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  • I see some homeless here who came to my Ted talk.

  • I'm glad you have to take some time away from getting stoned and playing X box.

  • I try to dress up a little, but they were closed that turtleneck spot, and I'm trying to party after this.

  • So I just dressed up for the next spot.

  • You're looking at me like I can't believe they book dumb.

  • I'm looking at your like reads a Malcolm Gladwell book.

  • Once they told me Look dumb, you might look dumb, but I told him I'm gonna make my momma proud.

  • Like a good son.

  • I'm gonna body Ted like a kid going to sleep on his waterbed.

  • I'm gonna battle rap Ted talking genre Bender.

  • I'm a vet.

  • I could do this with my eyes closed.

  • I've been on tinder for, like five years.

  • So what's another slide show?

  • This is all freestyle.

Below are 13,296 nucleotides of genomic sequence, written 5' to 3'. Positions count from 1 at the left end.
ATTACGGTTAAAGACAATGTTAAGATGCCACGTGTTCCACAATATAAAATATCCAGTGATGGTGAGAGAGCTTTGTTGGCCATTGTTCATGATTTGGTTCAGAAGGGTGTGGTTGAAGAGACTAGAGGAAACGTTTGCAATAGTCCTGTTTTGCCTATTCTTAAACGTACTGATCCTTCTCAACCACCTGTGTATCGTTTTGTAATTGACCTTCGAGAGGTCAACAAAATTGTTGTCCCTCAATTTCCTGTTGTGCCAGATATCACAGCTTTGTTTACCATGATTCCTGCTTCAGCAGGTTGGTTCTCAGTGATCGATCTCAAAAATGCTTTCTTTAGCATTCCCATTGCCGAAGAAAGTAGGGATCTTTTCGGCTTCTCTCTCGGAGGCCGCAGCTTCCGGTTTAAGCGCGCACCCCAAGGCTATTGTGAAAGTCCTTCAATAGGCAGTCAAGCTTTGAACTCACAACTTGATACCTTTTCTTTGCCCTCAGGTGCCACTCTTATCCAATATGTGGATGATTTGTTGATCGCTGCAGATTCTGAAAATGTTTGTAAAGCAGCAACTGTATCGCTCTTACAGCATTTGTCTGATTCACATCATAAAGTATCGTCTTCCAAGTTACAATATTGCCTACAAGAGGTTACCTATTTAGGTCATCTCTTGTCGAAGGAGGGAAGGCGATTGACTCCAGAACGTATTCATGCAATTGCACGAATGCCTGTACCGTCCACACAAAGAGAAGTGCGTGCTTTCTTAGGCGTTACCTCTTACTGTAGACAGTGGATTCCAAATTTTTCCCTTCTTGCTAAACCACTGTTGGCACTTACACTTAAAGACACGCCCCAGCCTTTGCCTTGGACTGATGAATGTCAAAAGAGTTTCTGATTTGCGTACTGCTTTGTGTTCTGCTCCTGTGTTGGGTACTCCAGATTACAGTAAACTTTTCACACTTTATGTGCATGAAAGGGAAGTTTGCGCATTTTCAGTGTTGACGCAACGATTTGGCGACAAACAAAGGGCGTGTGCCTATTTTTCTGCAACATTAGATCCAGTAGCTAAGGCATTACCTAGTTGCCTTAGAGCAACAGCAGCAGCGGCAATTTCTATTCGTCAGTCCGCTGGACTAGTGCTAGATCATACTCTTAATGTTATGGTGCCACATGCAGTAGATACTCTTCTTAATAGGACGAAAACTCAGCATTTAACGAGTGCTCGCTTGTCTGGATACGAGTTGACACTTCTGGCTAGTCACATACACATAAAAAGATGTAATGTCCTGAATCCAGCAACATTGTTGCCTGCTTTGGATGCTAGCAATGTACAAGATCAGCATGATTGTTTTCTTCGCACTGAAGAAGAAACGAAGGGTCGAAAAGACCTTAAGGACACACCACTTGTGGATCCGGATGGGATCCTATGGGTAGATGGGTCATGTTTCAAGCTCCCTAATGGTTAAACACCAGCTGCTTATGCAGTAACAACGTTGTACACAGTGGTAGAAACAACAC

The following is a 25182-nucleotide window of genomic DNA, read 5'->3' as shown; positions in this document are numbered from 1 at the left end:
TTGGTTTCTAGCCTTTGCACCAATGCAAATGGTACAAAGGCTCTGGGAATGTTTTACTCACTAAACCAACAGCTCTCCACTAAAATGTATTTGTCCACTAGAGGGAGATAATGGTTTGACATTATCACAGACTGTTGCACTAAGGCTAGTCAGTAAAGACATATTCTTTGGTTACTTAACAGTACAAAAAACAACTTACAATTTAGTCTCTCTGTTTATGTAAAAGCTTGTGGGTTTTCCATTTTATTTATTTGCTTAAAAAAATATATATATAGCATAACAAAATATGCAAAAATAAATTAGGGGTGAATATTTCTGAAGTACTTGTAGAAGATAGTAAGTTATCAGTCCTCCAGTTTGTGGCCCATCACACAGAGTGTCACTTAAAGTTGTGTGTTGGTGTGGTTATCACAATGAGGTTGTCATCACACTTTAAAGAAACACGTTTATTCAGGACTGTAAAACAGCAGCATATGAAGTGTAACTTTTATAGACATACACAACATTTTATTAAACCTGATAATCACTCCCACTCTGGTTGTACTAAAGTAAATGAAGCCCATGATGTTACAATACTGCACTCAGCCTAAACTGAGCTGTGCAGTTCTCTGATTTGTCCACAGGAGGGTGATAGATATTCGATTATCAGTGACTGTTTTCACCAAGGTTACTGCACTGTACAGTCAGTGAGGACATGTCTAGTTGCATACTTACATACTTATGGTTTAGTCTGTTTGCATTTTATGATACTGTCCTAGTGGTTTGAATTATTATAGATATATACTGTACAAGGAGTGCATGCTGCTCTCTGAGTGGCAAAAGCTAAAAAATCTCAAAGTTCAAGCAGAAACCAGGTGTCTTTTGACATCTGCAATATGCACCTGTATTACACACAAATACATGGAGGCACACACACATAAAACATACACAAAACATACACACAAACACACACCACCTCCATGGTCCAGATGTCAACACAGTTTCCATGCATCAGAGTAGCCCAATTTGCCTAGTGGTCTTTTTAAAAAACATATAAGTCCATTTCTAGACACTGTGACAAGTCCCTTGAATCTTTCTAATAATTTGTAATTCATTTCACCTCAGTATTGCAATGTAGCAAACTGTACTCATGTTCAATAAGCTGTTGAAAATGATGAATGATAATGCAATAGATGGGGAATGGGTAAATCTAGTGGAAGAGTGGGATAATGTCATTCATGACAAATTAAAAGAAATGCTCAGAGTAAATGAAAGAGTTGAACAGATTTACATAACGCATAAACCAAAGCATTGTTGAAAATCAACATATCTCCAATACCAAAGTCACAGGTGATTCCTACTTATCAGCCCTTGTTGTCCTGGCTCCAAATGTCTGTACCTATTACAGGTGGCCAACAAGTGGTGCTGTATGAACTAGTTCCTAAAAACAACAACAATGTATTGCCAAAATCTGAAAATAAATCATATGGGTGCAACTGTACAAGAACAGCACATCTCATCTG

• I don't even need rehearsing.

  • If ted was a real life person, he'd be a virgin.

  • Uh, that's what I would say.

  • That's what quick demonstration of Hollywood battle, Ted, if he was a real life person.

  • But he's not.

  • So don't be offended.

  • Only got her, Uh, when I was 15 years old.

  • I ran went to a bunch of terrible rap names until I landed on dumbfounded.

  • Yeah, that was the best option.

  • Somehow I was a teenager searching for his identity, and I happened to find it in hip hop.

  • Specifically battle rap.

  • I was this skinny, nerdy class clown who get bullied a lot, and I mixed my love for hip hop in comedy to avoid getting beat up.

  • I would verbally destroy my bullies and always had the last laugh and then got beat up After, uh, whoever said sticks and stones may break my bones, but words can never hurt me was bullshit because that should definitely could hurt you.

  • Uh, I love hip hop.

  • It was raw, unfiltered, and it was unapologetically black, which actually helped me become unapologetically Asian.

  • But before all of that, you know, I wasn't proud to be Asian.

  • It wasn't necessarily that I was ashamed to be Asian.

  • I don't understand what it meant to be Asian.